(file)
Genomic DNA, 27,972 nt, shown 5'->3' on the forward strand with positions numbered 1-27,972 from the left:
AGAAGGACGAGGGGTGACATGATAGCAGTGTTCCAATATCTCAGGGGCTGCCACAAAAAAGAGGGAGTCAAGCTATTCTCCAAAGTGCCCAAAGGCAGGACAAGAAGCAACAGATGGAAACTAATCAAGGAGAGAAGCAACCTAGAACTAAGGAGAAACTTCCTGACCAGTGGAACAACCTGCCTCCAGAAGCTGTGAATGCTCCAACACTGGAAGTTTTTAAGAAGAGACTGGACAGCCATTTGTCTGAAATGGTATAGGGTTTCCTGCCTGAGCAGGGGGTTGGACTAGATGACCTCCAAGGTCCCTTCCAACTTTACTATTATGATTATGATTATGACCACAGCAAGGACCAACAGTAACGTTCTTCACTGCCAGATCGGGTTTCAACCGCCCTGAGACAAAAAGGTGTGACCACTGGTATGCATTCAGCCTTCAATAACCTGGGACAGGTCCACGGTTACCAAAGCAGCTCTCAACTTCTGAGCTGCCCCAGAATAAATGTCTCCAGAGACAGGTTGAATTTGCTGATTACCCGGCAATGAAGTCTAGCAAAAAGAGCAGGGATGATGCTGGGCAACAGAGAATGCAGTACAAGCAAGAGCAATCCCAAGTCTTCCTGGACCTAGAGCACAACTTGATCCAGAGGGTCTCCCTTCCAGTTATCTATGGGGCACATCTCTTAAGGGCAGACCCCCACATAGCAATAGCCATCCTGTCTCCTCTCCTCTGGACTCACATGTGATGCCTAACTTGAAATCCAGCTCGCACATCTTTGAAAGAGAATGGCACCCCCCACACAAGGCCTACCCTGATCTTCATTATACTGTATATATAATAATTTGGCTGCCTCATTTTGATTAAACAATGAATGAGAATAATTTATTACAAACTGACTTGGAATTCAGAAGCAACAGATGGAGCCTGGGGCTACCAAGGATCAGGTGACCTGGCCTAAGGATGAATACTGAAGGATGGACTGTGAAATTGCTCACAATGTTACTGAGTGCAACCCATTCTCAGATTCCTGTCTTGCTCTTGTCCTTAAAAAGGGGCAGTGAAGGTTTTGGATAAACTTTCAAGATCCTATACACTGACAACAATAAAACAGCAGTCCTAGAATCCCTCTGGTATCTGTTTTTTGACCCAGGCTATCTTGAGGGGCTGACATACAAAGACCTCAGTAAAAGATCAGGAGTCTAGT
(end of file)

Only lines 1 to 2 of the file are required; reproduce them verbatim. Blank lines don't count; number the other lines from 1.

Genomic DNA, 27,972 nt, shown 5'->3' on the forward strand with positions numbered 1-27,972 from the left:
AGAAGGACGAGGGGTGACATGATAGCAGTGTTCCAATATCTCAGGGGCTGCCACAAAAAAGAGGGAGTCAAGCTATTCTCCAAAGTGCCCAAAGGCAGGACAAGAAGCAACAGATGGAAACTAATCAAGGAGAGAAGCAACCTAGAACTAAGGAGAAACTTCCTGACCAGTGGAACAACCTGCCTCCAGAAGCTGTGAATGCTCCAACACTGGAAGTTTTTAAGAAGAGACTGGACAGCCATTTGTCTGAAATGGTATAGGGTTTCCTGCCTGAGCAGGGGGTTGGACTAGATGACCTCCAAGGTCCCTTCCAACTTTACTATTATGATTATGATTATGACCACAGCAAGGACCAACAGTAACGTTCTTCACTGCCAGATCGGGTTTCAACCGCCCTGAGACAAAAAGGTGTGACCACTGGTATGCATTCAGCCTTCAATAACCTGGGACAGGTCCACGGTTACCAAAGCAGCTCTCAACTTCTGAGCTGCCCCAGAATAAATGTCTCCAGAGACAGGTTGAATTTGCTGATTACCCGGCAATGAAGTCTAGCAAAAAGAGCAGGGATGATGCTGGGCAACAGAGAATGCAGTACAAGCAAGAGCAATCCCAAGTCTTCCTGGACCTAGAGCACAACTTGATCCAGAGGGTCTCCCTTCCAGTTATCTATGGGGCACATCTCTTAAGGGCAGACCCCCACATAGCAATAGCCATCCTGTCTCCTCTCCTCTGGACTCACATGTGATGCCTAACTTGAAATCCAGCTCGCACATCTTTGAAAGAGAATGGCACCCCCCACACAAGGCCTACCCTGATCTTCATTATACTGTATATATAATAATTTGGCTGCCTCATTTTGATTAAACAATGAATGAGAATAATTTATTACAAACTGACTTGGAATTCAGAAGCAACAGATGGAGCCTGGGGCTACCAAGGATCAGGTGACCTGGCCTAAGGATGAATACTGAAGGATGGACTGTGAAATTGCTCACAATGTTACTGAGTGCAACCCATTCTCAGATTCCTGTCTTGCTCTTGTCCTTAAAAAGGGGCAGTGAAGGTTTTGGATAAACTTTCAAGATCCTATACACTGACAACAATAAAACAGCAGTCCTAGAATCCCTCTGGTATCTGTTTTTTGACCCAGGCTATCTTGAGGGGCTGACATACAAAGACCTCAGTAAAAGATCAGGAGTCTAGT